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By Patrick (2007-02-06)
Dear Mr. Simmons,
Let me begin by thanking you for being gracious enough to take some time off your undoubtedly busy schedule to answer our questions.
Q: Without giving anything away, what can you tell your readers about THE TERROR.
The Terror is based on the actual historical event surrounding the 1845 Sir John Franklin Expedition sent out to force the Northwest Passage connecting the Atlantic and Pacific Oceans north of Canada. Both ships – HMS Erebus and HMS Terror, advanced icebreakers of their day with food and other provisions for five years in the ice if need be, with 126 crewmen aboard – disappeared completely. The following decades of English, American, and other search attempts constitute the largest search-and-rescue operation in history. All to no avail.
My novel The Terror is a fictional treatment of the days and years after these ships became stuck in the ice near King William Land (actually an island), more than 1,000 miles from any hope of rescue.
Q: At this point in your career, was it necessary for you, as an author, to step outside of speculative fiction and explore other interests?
No, of course it wasn’t "necessary" for me to "step outside of speculative fiction." I could make a living writing SF for the rest of my career. But anyone looking at my career to date will notice that actual SF makes up only a fourth or less of my published fiction.
One of the things I’ve worked hard to do in my 25-year publishing career – and the 24 novels I’ve published – is to reserve the freedom to write whatever kind of book I’m interested in writing. In that sense, many of my books that have been labeled genre novels – The Hollow Man, Carrion Comfort, Phases of Gravity, A Winter Haunting – are not comfortable in any specific genre. Most of my books, even the presumed solid-SF novels such as Ilium and Olympos borrowed tropes and protocols from many areas.
I have a track record of writing suspense- and historical-suspense novels – The Crook Factory about Ernest Hemingway’s summer of 1942 chasing spies and German submarines in Cuba is one example of the latter. The Terror was another such blend of researched history and suspense.
Q: What is it about polar expeditions that caught your fancy to such a degree that you felt the need to write a novel on the subject?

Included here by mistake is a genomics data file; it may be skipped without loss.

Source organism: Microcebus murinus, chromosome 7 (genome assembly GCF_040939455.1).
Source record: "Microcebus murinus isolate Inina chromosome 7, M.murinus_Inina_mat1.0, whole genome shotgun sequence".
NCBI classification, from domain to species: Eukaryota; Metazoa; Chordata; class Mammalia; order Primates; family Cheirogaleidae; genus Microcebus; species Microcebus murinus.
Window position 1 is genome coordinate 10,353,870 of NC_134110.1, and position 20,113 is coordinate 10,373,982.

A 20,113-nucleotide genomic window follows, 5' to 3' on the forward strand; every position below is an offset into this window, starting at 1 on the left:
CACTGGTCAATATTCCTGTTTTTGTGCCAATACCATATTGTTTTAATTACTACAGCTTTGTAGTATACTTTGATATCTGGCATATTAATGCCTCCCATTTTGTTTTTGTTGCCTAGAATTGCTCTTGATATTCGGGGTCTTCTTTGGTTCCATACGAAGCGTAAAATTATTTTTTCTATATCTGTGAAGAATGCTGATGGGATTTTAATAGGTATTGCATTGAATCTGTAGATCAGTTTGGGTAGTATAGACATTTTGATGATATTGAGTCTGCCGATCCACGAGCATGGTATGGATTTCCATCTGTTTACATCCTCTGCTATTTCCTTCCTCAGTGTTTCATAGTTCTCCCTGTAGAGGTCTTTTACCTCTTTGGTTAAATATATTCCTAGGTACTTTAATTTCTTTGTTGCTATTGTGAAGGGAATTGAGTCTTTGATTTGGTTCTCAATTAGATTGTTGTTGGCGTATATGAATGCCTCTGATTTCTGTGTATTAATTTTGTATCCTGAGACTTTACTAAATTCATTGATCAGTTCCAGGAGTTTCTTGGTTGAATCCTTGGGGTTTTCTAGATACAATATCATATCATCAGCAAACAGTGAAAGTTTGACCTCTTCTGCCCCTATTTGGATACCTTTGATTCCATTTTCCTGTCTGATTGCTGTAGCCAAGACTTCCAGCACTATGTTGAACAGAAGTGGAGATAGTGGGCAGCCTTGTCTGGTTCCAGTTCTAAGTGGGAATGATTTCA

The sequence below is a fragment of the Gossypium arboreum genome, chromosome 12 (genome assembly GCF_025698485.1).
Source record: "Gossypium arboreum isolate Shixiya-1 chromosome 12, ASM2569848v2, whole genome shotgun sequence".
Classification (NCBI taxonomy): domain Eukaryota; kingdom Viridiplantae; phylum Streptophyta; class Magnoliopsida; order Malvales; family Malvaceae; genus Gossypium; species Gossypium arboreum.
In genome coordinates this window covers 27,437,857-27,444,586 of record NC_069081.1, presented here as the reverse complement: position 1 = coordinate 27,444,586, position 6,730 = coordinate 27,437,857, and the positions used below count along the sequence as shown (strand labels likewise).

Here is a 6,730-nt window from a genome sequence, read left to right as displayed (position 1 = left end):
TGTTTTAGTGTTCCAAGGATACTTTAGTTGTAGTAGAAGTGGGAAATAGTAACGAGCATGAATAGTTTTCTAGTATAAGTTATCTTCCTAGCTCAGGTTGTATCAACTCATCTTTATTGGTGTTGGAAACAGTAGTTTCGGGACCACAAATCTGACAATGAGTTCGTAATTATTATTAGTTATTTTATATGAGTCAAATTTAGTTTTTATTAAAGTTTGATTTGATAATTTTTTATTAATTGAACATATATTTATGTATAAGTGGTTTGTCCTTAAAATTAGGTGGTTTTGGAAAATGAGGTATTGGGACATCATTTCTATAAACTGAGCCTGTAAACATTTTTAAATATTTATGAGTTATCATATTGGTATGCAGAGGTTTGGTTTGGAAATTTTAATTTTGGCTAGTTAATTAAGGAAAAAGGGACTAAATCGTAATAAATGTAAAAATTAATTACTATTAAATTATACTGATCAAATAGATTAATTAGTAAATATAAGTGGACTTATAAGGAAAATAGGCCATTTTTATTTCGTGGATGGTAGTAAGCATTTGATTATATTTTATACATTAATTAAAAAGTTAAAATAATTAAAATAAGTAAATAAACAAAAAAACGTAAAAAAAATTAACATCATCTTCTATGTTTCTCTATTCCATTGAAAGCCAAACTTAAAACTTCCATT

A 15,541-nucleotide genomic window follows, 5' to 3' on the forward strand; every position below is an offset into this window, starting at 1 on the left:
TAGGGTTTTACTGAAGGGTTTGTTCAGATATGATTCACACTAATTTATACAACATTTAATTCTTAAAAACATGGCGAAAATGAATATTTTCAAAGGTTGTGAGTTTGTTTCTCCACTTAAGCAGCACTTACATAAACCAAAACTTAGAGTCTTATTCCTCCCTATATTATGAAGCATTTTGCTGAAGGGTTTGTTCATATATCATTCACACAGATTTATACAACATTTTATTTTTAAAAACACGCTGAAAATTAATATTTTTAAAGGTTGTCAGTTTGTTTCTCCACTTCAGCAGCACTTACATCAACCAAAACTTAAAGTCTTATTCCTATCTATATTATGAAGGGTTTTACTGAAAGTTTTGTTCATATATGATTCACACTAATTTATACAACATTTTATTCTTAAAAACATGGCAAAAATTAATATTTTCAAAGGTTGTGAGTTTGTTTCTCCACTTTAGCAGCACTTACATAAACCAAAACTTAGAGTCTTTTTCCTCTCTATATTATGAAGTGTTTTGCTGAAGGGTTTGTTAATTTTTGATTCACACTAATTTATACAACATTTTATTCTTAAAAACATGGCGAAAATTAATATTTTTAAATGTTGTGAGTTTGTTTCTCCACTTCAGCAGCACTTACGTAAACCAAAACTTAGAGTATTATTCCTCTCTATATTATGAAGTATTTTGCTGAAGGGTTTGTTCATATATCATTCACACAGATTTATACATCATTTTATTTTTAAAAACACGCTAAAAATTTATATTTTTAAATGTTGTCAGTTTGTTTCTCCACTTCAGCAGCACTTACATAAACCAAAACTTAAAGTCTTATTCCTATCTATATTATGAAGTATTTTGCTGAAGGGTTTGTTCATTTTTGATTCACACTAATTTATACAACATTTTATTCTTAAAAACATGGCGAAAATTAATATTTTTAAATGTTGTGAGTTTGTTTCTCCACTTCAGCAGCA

The combination of such terrible isolation and absurdly harsh conditions has always fascinated me. I’ve read true tales of Arctic and Antarctic adventures since I was a kid and still marvel at the courage and endurance such explorers showed. Our astronauts are brave men and women, but there’s nothing in our current space program in any way comparable to the extremes of isolation and hardship suffered by so many of the figures in the so-called Heroic Age of Arctic exploration.
Q: After what can only be called an illustrious and prolific career, what motivates you to keep on writing?
I’m a writer. Writing is what we writers do. The trick is never to write "just to keep writing." Luckily, I have enough ideas that fascinate me – and call me to research them (which is a great part of the appeal of historical fiction) – that one lifetime doesn’t seem nearly enough to explore a fraction of them.
Q: What do you feel is your strength as a writer/storyteller?
I think I have some strengths as both stylistic writer and as storyteller – the trick is not to slight the one at the expense of the other.
Q: What advice would you give a younger Dan Simmons concerning his writing career? Looking back, would you have done anything differently?
My earliest career decisions as a young(er) published writer – to continue to write the kind of book I want to write and not to bow to publishing or readership pressure to repeat myself, to make all final editorial decisions myself, and to take great risks (financial, career-wise) whenever necessary – have served me well.
I still tend to set my course by those same stars.